The “Get To Know” line of articles are built to get a better impression of what I love/hate, and why, through a more direct means. While my tastes have been quite unconventional to the “norm” we’ve seen, I feel as if it’d be beneficial to run a series of articles that go into what I adore, and deplore, about gaming, and why.
I alluded to a major project I was going to work on throughout 2018, but due to repeated illnesses, I was unable to produce a healthy enough queue to get it going. That project was going to be my top 100 games of all-time, in which I would go into a great bit of detail on each game, and why it has a position on said list.
With this miniseries I have going with Get To Know, it’s given me a renewed sense of urgency to try and get some portion of this project revealed and shared with everyone. Instead of being overly ambitious, I’ll truncate the list to a top 25; that’s more than enough to show the kinds of games I adore the most, and the genres that they represent.
23 – Super Mario Galaxy
- Developer: Nintendo EAD Tokyo
- Publisher: Nintendo
- Platform: Wii
- Genre: 3D platformer
- Release date: 11/12/07
- Rating: 9.5
What is Super Mario Galaxy?
The first traditional console Mario title since Sunshine on the Nintendo Gamecube, Super Mario Galaxy was an out-of-this-world 3D platformer. Taking place on a number of mini planets, asteroids and other outer space based worlds, Mario’s journey takes him to the far reaches of the galaxy, yet he still remains grounded by his immaculate controls and brilliant gameplay.
What warrants Super Mario Galaxy‘s inclusion on this list?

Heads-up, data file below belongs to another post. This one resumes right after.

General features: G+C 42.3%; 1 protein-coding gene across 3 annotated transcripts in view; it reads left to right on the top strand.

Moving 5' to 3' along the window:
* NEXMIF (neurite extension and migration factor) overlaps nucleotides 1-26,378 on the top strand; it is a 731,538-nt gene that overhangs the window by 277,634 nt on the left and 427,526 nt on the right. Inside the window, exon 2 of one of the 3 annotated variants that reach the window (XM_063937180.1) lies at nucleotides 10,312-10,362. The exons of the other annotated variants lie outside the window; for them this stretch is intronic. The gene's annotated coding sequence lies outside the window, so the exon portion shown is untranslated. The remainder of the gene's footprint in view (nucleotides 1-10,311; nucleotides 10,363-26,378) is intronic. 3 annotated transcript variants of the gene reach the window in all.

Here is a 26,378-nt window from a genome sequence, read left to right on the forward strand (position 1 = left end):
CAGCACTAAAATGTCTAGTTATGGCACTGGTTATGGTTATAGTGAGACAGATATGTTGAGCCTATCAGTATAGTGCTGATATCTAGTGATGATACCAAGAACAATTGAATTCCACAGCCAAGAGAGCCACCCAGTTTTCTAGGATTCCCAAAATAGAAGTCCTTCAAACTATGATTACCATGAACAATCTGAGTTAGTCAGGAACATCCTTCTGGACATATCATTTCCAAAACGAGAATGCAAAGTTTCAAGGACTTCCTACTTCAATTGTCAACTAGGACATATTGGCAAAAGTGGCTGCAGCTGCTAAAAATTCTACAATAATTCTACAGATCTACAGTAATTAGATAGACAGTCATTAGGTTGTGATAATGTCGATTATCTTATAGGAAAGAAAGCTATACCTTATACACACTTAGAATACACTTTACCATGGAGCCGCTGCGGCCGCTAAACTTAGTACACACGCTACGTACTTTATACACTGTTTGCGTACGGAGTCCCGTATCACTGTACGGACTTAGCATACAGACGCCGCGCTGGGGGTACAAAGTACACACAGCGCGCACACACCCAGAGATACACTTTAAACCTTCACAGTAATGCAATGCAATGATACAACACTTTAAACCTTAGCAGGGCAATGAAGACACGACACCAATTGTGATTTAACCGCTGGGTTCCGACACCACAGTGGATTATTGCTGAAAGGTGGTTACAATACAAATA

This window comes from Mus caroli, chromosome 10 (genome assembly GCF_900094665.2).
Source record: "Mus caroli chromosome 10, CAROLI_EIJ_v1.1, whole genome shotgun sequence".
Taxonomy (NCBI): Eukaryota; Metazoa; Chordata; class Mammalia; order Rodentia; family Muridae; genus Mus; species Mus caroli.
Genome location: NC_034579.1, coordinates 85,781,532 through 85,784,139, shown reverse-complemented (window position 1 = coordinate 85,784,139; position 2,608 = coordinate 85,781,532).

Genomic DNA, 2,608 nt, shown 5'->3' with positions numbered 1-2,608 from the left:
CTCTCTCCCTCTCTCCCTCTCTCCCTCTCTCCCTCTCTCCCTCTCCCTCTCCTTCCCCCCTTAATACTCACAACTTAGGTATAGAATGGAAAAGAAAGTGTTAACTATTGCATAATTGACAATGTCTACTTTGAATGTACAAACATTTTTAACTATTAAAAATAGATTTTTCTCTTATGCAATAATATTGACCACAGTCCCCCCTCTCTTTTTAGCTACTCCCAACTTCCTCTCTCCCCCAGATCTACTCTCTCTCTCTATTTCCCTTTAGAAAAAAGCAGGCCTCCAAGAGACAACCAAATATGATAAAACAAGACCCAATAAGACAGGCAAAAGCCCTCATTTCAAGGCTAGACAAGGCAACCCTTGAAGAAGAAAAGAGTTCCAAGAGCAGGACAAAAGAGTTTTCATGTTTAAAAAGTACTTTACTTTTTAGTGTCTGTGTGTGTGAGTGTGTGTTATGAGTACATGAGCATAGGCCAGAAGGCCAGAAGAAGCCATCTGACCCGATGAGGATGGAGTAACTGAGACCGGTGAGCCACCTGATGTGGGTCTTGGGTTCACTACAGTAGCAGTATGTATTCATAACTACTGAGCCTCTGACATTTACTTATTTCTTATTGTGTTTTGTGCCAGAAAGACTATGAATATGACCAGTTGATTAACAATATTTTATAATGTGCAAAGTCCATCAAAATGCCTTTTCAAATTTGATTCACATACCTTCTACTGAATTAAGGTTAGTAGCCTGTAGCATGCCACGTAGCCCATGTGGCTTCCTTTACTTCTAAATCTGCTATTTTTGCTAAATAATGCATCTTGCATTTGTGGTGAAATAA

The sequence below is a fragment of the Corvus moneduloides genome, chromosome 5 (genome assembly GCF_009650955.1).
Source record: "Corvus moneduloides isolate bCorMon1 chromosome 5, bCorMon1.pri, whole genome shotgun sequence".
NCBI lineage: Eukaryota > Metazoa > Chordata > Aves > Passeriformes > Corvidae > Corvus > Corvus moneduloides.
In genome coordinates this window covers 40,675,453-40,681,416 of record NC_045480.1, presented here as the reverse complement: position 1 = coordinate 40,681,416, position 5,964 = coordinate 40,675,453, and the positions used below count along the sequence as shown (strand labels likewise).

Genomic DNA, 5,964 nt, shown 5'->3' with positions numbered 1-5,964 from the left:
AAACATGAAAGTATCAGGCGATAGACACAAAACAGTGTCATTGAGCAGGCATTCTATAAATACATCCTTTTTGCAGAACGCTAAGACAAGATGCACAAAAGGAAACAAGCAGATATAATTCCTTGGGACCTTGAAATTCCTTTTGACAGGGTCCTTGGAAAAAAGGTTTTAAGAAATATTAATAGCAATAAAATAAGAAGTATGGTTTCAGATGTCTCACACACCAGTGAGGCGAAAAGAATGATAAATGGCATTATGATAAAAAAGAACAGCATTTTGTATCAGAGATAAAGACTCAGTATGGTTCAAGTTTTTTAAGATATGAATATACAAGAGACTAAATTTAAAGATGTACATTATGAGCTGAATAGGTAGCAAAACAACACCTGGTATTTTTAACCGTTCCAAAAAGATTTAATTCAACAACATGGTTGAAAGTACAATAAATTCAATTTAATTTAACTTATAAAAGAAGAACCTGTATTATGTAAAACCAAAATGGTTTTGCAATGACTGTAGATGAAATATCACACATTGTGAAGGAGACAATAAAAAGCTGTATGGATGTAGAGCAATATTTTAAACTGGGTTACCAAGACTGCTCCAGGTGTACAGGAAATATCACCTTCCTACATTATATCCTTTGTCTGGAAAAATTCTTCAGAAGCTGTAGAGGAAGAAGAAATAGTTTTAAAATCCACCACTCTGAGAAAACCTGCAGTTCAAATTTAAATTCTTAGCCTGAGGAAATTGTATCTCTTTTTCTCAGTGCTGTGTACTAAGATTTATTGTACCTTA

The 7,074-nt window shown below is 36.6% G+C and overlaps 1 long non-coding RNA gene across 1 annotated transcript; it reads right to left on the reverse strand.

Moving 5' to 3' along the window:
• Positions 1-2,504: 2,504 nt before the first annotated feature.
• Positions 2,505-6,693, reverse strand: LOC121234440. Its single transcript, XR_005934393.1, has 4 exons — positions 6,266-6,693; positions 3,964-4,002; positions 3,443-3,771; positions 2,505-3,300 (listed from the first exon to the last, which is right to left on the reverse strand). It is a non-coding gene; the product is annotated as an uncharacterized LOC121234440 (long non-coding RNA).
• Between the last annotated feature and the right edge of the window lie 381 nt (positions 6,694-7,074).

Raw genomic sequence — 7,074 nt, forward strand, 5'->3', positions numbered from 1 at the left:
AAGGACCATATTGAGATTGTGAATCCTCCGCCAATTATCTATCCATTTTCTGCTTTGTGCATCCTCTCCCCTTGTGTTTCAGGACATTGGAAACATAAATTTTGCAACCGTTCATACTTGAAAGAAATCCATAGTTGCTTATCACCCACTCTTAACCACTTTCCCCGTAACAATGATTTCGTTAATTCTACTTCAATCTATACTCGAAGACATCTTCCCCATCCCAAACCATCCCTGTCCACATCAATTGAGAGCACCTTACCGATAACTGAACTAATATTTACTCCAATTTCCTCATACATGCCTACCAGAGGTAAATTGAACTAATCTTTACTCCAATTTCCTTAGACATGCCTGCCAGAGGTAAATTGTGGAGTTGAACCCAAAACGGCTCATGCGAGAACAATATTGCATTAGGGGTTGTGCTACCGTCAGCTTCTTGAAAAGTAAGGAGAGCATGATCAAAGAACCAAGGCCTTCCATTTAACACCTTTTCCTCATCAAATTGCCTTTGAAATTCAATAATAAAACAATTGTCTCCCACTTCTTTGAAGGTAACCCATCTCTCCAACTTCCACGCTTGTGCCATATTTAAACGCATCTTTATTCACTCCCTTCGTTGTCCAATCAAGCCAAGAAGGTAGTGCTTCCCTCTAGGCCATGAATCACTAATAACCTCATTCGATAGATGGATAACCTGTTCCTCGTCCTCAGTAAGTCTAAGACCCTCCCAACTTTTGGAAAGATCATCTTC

Outside Super Mario Sunshine (apologies to anyone that offends), every mainline console Mario game has been pure bliss, IMO. Going into Super Mario Galaxy, I had some minor reservations, as the Wii was quickly showing its self to be a gimmicky casual gamers paradise, minus Twilight Princess.
Boy, were those concerns quickly quelled.
To say that Super Mario Galaxy was a near masterpiece for its time, would be a huge understatement. Even though the Wii’s graphical powers were almost that of a PlayStation 2, Super Mario Galaxy was gorgeous. 60 frames per second, brilliant use of colors and lighting, with no hitches to be found.
Mario’s immaculate controls remained so, with a camera that didn’t fight players like Sunshine did, creating an experience like no other, up to that point. It was the prime example of “if you die, there’s only yourself to blame”. Even with the floaty jumps of Super Mario Bros. years ago, it seems as if every single mainline Mario title controls like an absolute dream, and Galaxy is no different. If anything, the controls were a step above all previous titles.
Each stage was a treat to play through. Each stage felt different from the previous; sometimes it was a larger area to scour, sometimes players had to rely on manipulating gravity, sending Mario onto other smaller sphere worlds, or straight across a wide gap in outer space. It was a creative world for Mario, and one that the franchise hadn’t quite seen up until that point.
I remember I had lost my job a month after the game released. I spent quite a while getting lost within Super Mario Galaxy through that time, up until I was able to find a new job. It passed the time, and lessened the frustration of searching for a new job that seemed like wasn’t out there. It gave me a period of comfort in an unsettling time.
The brilliance of Super Mario Galaxy still shines today. It’s an accessible 3D platformer that has a fair challenge, beautiful stages and immaculate controls. With the myriad of 3D platformers that have come down the pipe throughout the years, seldom few ever come close to the magic and glory that a Super Mario game consistently delivers. Over a decade later and it hasn’t age one bit; it’s still the stellar title that it was back in 2007.
Super Mario Sunshine doesn’t exist.
I pretend that Super Mario Sunshine doesn’t exist, and that Super Mario Galaxy is the first 3D Mario title since 64. Why? I just feel that the experience as a whole was just so boring. It did sorta throw the traditional Mario formula a curveball, but it was a wild pitch. The camera was infuriating, the world, while gorgeous, was uninteresting, and the gameplay as a whole just didn’t click for me. The waterpack gimmick added utility to Mario’s repertoire, though the general gameplay was just dry.